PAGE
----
T. R. The issue of factoring is generally considered before takeover so as to be implemented in the months following closing. It has occurred that we have negotiated factoring just after signing for initial financing to be available on the closing date itself. Often, it is implemented to finance external growth operations, to participate in refinancing a company or to allow dividends to be distributed.

Can you enlighten us on any recent deals?

G. du H. Back in 2021, our team worked on implementation of around thirty new contracts, be it for international programmes without recourse or for French SMEs. In one of these cases, we provided support to a European group recording 2.3 billion euros in turnover to replace and expand its factoring programme. In the space of three months, we helped it to receive a confirmed credit line of 300 million euros over five years without any interruption to financing, and to roll this out to 23 entities across nine countries. We also provided support to a host of clients in expanding their programme to other entities within their group, which is a clear illustration for us of the real benefits of factoring for user entities.

Why has Chateaudun Credit changed its name to Fibus?

T. R. Over the last 5 years, some 50% of our assignments were achieved with international groups, despite our name… One of our partners recently asked us: “How does a company with such a non-international sounding name manages to develop so well on the international stage?”. We must, however, admit that our name – which is eponymous of the street where our first office was located – does not actually inform people about what we do. And so, we decided to bid adieu to Chateaudun Credit and become Fibus, still with the same mission of financing and securing your business!

Please remind us exactly what Fibus does?

T. R. Fibus provides assistance to French companies and international groups wishing to finance and secure their business. We respond to this need through three professional services: factoring, credit insurance and digital solutions. With regard to factoring, we manage our clients’ project from the stage of an early feasibility study right through to operational roll-out, including team training and tendering. With regard to credit insurance (client risk insurance), we assist our clients in choosing the very best level of cover possible and to best integrate this into their credit management processes. Finally, our digital solutions team both develop and integrate tools which streamline and automate some financing and client risk management tasks. Fibus is, therefore, made up of three strong divisions, the factoring brokering division led by Romain Chaufour and Maxime Bertin; the credit insurance brokering division led by Marc Chaqués; and finally, the digital division led by Frédéric Pouhet.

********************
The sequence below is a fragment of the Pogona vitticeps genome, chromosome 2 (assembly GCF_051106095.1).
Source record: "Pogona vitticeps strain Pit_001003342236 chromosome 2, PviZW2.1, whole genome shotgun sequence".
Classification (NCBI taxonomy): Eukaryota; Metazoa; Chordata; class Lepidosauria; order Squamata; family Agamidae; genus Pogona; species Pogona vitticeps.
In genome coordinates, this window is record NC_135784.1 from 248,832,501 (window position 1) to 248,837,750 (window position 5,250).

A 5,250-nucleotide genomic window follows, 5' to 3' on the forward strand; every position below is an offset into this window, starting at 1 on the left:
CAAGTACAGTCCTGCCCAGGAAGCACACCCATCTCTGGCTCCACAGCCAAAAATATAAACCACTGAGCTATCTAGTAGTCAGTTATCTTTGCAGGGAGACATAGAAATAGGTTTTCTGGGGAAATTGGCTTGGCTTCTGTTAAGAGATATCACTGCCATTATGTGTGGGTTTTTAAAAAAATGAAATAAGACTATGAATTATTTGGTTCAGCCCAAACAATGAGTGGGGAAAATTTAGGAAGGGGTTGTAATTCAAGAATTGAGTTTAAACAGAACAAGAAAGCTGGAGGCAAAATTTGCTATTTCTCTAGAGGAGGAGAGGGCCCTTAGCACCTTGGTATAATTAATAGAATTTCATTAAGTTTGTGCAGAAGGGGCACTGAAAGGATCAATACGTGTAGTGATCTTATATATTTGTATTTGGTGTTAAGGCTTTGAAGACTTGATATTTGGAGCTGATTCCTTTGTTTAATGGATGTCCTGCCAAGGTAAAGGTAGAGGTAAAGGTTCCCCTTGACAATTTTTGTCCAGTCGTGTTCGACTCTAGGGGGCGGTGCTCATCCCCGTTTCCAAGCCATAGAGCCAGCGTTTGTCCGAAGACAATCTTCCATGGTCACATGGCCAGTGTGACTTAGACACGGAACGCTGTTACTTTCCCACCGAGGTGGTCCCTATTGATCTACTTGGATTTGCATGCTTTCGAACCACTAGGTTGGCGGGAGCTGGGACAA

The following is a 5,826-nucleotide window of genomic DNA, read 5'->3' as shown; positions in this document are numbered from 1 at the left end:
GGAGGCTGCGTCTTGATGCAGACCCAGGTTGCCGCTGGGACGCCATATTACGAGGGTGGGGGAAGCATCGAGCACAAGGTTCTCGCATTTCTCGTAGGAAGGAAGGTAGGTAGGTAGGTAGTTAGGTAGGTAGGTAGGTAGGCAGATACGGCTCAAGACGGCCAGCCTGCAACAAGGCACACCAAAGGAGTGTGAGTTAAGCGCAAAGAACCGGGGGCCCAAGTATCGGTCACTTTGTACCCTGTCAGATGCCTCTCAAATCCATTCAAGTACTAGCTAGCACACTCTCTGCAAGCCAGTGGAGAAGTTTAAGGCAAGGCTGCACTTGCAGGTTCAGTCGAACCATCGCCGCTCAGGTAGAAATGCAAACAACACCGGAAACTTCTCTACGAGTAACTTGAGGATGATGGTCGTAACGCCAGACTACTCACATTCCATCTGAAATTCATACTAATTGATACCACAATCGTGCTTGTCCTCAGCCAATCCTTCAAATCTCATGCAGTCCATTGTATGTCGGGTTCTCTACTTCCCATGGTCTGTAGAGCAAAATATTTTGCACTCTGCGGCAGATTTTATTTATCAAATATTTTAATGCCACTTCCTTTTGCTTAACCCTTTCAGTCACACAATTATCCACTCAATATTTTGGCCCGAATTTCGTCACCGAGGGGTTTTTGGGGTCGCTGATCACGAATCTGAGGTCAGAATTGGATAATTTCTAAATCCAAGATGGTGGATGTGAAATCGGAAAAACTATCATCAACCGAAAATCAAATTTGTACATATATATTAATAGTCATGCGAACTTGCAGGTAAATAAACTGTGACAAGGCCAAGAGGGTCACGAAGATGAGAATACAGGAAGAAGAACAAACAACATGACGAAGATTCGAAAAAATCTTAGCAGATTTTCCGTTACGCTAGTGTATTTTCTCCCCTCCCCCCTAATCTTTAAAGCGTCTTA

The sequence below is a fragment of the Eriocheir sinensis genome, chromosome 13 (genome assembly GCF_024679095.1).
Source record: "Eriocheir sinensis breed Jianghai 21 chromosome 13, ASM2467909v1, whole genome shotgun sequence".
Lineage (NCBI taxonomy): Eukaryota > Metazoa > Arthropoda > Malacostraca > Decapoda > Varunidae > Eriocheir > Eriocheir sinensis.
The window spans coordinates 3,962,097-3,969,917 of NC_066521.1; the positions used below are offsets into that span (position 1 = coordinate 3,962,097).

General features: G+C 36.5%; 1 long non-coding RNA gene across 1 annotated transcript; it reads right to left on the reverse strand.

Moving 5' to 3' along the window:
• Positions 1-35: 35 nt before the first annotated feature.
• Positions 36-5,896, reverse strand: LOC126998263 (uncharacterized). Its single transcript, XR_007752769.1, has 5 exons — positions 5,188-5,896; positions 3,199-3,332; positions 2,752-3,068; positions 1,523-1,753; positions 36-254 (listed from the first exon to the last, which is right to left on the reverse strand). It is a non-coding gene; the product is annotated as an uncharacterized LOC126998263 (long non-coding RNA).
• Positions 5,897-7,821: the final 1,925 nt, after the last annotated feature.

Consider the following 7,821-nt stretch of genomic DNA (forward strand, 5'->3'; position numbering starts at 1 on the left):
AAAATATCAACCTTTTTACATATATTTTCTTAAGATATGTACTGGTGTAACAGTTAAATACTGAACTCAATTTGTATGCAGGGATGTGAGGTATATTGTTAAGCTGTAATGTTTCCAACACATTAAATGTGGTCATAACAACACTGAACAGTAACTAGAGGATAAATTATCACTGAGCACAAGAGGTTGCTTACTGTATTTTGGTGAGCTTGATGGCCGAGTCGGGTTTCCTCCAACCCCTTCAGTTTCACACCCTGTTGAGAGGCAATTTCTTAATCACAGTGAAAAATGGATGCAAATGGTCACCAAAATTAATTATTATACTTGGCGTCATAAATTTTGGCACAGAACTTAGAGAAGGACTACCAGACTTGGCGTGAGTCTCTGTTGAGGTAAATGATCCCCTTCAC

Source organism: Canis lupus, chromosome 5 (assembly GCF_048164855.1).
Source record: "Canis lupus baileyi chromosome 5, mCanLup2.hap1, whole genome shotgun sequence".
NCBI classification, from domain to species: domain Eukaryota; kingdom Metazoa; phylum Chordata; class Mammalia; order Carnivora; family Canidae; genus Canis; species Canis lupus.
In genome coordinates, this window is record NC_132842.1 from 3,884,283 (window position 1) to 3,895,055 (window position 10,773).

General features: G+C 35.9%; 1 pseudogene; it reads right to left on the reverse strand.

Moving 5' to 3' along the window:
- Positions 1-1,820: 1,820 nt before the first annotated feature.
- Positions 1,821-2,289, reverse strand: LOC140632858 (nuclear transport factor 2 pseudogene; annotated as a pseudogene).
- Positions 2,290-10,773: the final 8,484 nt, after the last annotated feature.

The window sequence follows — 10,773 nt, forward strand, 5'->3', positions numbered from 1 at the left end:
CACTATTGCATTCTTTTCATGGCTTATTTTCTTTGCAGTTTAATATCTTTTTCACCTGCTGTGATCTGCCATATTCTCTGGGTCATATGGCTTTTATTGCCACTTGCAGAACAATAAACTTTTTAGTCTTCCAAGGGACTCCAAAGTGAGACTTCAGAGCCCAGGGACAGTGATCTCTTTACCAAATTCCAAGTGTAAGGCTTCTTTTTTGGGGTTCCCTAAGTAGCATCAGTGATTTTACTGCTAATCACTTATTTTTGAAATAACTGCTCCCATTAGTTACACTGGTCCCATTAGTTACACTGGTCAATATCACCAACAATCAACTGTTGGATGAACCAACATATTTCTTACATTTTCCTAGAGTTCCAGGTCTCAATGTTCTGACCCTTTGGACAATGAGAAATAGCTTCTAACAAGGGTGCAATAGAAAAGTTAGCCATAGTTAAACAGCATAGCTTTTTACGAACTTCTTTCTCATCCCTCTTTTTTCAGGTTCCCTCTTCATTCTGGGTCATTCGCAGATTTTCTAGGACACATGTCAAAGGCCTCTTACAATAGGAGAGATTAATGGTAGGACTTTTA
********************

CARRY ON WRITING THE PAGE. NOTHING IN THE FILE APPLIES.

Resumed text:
What’s new at Fibus in 2022?

G. du H. Early this year, we welcomed on board two new directors in: Frédéric Pouhet, who took on the responsibility of speeding up the digital transformation of Fibus Group, and Marc Chaqués, who is working on strengthening our credit insurance activities. We are planning the recruitment of six further people across all three professional divisions. We are also working on a new offer for our software solution with a host of new functions so as to further streamline operational oversight of factoring and credit insurance agreements.